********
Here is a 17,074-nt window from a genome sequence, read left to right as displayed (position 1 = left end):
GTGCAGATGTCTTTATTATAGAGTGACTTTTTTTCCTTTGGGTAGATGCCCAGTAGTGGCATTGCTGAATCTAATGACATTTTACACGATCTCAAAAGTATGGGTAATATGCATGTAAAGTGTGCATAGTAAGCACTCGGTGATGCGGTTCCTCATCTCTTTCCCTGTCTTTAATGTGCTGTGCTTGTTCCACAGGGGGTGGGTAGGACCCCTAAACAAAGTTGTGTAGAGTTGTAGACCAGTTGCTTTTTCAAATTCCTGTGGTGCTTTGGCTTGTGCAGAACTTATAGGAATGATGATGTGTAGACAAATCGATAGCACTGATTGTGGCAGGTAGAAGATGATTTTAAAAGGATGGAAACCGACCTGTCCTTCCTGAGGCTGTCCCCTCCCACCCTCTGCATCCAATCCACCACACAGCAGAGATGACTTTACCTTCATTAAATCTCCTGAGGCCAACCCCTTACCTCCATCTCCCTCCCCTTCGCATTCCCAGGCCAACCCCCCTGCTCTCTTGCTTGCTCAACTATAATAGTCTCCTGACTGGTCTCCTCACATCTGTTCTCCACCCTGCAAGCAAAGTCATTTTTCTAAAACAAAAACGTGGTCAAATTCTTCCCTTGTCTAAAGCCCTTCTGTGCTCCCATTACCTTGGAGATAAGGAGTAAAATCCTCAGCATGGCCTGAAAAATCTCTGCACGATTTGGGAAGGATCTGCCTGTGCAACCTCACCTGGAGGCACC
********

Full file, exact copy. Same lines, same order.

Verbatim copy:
Here is a 17,074-nt window from a genome sequence, read left to right as displayed (position 1 = left end):
GTGCAGATGTCTTTATTATAGAGTGACTTTTTTTCCTTTGGGTAGATGCCCAGTAGTGGCATTGCTGAATCTAATGACATTTTACACGATCTCAAAAGTATGGGTAATATGCATGTAAAGTGTGCATAGTAAGCACTCGGTGATGCGGTTCCTCATCTCTTTCCCTGTCTTTAATGTGCTGTGCTTGTTCCACAGGGGGTGGGTAGGACCCCTAAACAAAGTTGTGTAGAGTTGTAGACCAGTTGCTTTTTCAAATTCCTGTGGTGCTTTGGCTTGTGCAGAACTTATAGGAATGATGATGTGTAGACAAATCGATAGCACTGATTGTGGCAGGTAGAAGATGATTTTAAAAGGATGGAAACCGACCTGTCCTTCCTGAGGCTGTCCCCTCCCACCCTCTGCATCCAATCCACCACACAGCAGAGATGACTTTACCTTCATTAAATCTCCTGAGGCCAACCCCTTACCTCCATCTCCCTCCCCTTCGCATTCCCAGGCCAACCCCCCTGCTCTCTTGCTTGCTCAACTATAATAGTCTCCTGACTGGTCTCCTCACATCTGTTCTCCACCCTGCAAGCAAAGTCATTTTTCTAAAACAAAAACGTGGTCAAATTCTTCCCTTGTCTAAAGCCCTTCTGTGCTCCCATTACCTTGGAGATAAGGAGTAAAATCCTCAGCATGGCCTGAAAAATCTCTGCACGATTTGGGAAGGATCTGCCTGTGCAACCTCACCTGGAGGCACC